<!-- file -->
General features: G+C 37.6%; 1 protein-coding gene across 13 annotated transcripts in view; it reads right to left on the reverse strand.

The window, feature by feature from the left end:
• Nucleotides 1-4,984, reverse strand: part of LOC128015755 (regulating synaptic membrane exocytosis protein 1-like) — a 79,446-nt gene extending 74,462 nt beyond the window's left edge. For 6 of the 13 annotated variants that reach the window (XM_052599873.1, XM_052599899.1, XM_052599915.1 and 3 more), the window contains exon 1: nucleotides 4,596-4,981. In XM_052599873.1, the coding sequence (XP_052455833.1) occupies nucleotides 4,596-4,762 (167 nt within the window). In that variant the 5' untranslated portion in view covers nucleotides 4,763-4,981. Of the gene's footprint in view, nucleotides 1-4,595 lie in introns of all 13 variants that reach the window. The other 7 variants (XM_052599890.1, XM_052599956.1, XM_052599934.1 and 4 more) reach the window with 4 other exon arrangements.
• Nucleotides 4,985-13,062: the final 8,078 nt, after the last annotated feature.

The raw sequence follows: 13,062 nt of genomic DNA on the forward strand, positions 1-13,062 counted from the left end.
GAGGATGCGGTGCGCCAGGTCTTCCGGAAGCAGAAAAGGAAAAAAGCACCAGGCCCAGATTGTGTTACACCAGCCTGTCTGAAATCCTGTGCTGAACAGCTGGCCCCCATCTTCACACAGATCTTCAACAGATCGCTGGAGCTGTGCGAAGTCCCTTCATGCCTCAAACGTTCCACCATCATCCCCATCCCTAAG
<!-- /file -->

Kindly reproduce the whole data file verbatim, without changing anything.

General features: G+C 37.6%; 1 protein-coding gene across 13 annotated transcripts in view; it reads right to left on the reverse strand.

The window, feature by feature from the left end:
• Nucleotides 1-4,984, reverse strand: part of LOC128015755 (regulating synaptic membrane exocytosis protein 1-like) — a 79,446-nt gene extending 74,462 nt beyond the window's left edge. For 6 of the 13 annotated variants that reach the window (XM_052599873.1, XM_052599899.1, XM_052599915.1 and 3 more), the window contains exon 1: nucleotides 4,596-4,981. In XM_052599873.1, the coding sequence (XP_052455833.1) occupies nucleotides 4,596-4,762 (167 nt within the window). In that variant the 5' untranslated portion in view covers nucleotides 4,763-4,981. Of the gene's footprint in view, nucleotides 1-4,595 lie in introns of all 13 variants that reach the window. The other 7 variants (XM_052599890.1, XM_052599956.1, XM_052599934.1 and 4 more) reach the window with 4 other exon arrangements.
• Nucleotides 4,985-13,062: the final 8,078 nt, after the last annotated feature.

The raw sequence follows: 13,062 nt of genomic DNA on the forward strand, positions 1-13,062 counted from the left end.
GAGGATGCGGTGCGCCAGGTCTTCCGGAAGCAGAAAAGGAAAAAAGCACCAGGCCCAGATTGTGTTACACCAGCCTGTCTGAAATCCTGTGCTGAACAGCTGGCCCCCATCTTCACACAGATCTTCAACAGATCGCTGGAGCTGTGCGAAGTCCCTTCATGCCTCAAACGTTCCACCATCATCCCCATCCCTAAG